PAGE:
As someone supervising postgrad students, I wonder what is the best way to train these students to write high-quality research papers?
The best way seems to be through coauthorship but ...
On the one hand I can be hands-off and rather give them feedback as best as I can but let them do most of the work themselves, sort of like a "sink or swim" strategy.
On the other hand I can be hands-on and rewrite the paper (or large parts of it) and hope that they learn from the example I give.
On the one hand I want them to learn to write papers without me some day and I want them to learn as quickly as possible to take load off me.
On the other hand I want us to publish in the best place possible with as little stress as possible.
On the one hand I want them to see the peer review comments from what they themselves have written.
On the other hand I do not want them to be discouraged by the peer review system early on and do not want to submit papers I know we could have written better.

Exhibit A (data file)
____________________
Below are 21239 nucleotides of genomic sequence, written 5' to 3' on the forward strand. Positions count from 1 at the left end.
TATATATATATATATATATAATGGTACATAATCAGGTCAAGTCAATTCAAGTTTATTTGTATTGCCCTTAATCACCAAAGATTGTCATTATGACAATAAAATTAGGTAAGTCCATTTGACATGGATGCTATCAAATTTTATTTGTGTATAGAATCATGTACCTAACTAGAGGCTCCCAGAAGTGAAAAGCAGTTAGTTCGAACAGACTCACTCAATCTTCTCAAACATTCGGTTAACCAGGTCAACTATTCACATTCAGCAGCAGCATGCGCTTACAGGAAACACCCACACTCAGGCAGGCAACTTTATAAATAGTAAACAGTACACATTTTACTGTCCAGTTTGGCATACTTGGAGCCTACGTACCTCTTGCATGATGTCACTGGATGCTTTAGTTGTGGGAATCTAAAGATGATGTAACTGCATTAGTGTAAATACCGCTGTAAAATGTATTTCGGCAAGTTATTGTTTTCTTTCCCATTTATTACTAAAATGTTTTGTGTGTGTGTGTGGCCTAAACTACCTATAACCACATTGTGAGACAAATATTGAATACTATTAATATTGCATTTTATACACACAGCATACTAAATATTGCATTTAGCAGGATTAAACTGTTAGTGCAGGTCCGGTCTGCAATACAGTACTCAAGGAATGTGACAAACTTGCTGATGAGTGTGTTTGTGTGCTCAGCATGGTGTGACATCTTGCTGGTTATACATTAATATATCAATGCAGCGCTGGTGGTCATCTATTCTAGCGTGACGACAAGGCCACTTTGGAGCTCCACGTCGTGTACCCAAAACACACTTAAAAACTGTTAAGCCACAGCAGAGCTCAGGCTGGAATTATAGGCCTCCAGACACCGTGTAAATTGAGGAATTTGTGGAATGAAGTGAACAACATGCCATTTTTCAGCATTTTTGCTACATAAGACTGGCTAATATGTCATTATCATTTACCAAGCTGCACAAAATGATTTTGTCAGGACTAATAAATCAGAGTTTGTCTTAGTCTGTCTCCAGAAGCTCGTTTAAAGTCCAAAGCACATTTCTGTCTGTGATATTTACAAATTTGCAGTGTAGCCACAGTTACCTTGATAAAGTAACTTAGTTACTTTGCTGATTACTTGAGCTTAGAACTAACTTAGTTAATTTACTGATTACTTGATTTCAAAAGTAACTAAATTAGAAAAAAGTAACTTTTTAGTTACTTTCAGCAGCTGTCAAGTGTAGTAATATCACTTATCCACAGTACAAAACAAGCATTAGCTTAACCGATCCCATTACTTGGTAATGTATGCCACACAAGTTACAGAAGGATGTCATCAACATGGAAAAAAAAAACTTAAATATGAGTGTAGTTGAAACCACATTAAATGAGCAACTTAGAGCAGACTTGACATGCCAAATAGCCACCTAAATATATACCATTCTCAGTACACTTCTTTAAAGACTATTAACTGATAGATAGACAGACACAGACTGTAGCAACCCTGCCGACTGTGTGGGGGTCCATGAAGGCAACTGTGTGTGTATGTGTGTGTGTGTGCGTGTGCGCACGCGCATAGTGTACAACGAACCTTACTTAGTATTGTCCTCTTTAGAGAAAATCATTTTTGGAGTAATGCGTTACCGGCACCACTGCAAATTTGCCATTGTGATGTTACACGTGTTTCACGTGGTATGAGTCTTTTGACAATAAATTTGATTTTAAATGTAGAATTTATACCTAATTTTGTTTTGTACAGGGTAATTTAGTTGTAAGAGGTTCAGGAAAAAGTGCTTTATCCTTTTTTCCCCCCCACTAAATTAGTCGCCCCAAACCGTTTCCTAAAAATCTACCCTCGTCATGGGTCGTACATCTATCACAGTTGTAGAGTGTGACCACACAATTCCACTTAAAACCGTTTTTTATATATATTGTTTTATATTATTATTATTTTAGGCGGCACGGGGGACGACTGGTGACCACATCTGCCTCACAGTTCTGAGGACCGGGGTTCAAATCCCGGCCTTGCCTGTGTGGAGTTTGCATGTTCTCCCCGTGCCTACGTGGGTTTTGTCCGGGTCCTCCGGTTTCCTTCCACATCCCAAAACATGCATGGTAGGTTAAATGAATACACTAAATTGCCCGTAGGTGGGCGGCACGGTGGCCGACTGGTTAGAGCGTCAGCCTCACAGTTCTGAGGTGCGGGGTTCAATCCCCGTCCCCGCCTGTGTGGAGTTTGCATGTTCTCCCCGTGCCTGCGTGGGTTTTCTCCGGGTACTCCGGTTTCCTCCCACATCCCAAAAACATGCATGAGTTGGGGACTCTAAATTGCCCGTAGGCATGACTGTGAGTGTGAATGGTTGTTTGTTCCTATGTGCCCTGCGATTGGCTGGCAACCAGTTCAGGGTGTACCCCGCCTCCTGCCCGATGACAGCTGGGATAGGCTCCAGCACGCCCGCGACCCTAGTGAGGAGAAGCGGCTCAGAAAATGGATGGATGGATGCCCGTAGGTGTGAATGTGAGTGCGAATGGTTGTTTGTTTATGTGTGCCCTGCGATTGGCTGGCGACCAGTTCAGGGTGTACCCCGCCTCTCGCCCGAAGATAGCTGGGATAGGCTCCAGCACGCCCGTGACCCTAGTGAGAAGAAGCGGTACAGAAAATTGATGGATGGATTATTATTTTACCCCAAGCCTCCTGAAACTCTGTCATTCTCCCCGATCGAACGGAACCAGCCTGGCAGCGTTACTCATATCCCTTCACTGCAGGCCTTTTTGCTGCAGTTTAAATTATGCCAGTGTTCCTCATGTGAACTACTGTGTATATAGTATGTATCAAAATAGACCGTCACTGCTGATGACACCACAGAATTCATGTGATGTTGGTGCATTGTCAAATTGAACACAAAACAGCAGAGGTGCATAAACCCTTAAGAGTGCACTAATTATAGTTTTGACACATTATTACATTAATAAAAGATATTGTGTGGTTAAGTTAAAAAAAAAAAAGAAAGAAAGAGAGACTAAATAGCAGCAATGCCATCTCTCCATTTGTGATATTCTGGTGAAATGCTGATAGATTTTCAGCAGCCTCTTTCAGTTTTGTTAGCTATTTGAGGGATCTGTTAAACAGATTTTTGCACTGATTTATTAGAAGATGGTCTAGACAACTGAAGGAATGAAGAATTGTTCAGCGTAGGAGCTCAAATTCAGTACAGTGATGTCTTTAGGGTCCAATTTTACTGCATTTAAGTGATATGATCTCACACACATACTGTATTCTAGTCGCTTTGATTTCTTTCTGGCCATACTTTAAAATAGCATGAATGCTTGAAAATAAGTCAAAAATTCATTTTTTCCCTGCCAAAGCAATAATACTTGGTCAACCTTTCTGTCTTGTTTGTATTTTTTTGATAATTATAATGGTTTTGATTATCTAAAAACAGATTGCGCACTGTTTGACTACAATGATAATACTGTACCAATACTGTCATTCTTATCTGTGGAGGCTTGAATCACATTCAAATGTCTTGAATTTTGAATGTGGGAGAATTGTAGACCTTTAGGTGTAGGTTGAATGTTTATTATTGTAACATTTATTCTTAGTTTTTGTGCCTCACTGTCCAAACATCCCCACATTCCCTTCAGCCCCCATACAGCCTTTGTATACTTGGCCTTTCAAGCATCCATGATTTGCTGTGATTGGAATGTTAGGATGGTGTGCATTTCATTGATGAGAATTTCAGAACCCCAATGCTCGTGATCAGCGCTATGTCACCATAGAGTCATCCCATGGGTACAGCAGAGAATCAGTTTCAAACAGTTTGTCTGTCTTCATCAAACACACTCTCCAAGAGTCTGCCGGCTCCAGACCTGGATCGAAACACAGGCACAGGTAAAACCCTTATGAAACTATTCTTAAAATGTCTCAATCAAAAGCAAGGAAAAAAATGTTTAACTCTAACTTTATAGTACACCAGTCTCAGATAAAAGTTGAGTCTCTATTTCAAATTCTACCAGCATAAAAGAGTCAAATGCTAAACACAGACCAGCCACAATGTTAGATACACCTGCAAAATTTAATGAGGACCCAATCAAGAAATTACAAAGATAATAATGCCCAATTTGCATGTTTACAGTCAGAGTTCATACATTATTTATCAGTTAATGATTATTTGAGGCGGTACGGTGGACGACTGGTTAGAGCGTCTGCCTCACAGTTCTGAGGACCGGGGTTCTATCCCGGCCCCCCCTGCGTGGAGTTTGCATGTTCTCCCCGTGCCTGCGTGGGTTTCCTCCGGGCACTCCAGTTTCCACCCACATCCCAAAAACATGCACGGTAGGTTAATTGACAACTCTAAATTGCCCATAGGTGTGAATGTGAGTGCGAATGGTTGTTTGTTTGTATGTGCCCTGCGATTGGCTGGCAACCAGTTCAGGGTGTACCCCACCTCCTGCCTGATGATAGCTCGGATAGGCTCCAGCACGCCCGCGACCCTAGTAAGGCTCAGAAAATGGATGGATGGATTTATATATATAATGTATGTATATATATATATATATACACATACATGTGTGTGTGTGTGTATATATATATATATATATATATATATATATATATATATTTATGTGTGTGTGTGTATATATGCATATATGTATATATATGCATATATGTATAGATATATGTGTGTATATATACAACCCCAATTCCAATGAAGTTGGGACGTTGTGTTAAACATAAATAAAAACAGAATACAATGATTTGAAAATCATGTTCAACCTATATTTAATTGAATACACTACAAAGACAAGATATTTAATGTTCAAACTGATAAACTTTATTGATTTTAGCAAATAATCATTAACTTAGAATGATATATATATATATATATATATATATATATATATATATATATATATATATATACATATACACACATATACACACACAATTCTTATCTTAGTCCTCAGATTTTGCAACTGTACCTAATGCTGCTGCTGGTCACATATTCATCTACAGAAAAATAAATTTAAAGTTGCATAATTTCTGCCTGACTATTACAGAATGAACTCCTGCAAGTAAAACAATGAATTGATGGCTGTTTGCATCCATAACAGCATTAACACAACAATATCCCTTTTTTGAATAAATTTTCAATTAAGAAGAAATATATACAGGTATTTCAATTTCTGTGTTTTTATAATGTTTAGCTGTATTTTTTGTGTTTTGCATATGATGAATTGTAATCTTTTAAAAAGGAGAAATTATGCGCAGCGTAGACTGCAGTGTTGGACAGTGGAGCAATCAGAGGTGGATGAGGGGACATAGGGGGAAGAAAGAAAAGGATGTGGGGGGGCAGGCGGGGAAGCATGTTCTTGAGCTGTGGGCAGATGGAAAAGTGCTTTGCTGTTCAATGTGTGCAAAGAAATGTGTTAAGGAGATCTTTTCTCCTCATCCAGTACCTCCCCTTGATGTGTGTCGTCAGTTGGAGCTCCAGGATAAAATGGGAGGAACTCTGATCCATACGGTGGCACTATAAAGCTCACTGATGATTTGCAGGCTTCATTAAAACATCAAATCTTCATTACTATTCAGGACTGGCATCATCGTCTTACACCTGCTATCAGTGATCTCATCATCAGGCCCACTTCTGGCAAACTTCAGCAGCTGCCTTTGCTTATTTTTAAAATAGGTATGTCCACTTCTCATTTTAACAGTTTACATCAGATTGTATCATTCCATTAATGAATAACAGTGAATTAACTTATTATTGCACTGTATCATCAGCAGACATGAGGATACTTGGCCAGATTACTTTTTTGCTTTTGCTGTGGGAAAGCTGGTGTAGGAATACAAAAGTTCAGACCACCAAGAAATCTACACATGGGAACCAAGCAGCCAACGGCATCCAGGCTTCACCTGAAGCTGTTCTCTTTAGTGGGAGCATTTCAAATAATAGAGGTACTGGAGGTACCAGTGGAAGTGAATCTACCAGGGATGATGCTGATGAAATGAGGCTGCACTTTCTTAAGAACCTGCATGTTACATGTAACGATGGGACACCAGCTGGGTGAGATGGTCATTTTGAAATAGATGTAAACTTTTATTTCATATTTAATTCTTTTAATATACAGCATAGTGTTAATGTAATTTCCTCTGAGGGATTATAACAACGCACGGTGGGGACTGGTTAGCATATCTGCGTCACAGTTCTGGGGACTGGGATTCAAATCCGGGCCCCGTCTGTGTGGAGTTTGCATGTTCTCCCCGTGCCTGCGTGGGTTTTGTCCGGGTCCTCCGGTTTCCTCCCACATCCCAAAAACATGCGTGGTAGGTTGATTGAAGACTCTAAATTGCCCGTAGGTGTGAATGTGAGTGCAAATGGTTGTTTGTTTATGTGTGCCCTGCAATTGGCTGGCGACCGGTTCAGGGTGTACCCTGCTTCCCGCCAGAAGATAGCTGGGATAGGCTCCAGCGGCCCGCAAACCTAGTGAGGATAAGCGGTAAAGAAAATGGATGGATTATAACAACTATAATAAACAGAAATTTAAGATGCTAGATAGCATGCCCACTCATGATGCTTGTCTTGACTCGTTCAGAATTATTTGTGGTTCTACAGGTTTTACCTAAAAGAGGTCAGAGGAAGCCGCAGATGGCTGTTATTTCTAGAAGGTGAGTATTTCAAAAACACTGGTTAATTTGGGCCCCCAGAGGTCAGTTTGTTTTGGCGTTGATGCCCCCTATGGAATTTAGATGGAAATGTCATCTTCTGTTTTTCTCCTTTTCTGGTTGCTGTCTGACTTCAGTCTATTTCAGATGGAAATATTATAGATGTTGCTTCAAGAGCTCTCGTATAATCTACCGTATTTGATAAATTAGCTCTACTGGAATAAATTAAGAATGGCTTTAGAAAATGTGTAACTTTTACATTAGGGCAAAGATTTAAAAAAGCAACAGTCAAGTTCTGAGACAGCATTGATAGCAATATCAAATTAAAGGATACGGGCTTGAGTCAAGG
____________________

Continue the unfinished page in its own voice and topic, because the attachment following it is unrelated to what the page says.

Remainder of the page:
On the one hand I want them to get confidence by being published and presenting work at good venues.
On the other hand I wonder if they need to get there themselves to get that confidence boost.
At the moment I'm very hands on. There's a few factors for this: I don't like submitting papers that are not up to a certain standard, I'm a native English speaker in a non-English speaking country with non-native speaking students, publications are a high priority for me, etc.
But recently a friend/colleague warned me that I should not be so hands-on with the writing of the papers of my students. He pointed to recently graduated researchers in my area that published good work as students but who struggled after leaving their PhD supervisor saying their supervisor did them no favours in the long term ... that by being so hands on, while the students have success getting published and so forth with me, I'm not really doing the most important thing a good supervisor should do: making myself obsolete.
My question is how to train students to write good research papers and in what ways can I balance being hands-on and hands-off?
I'm also interested in methods not directly involving coauthorship.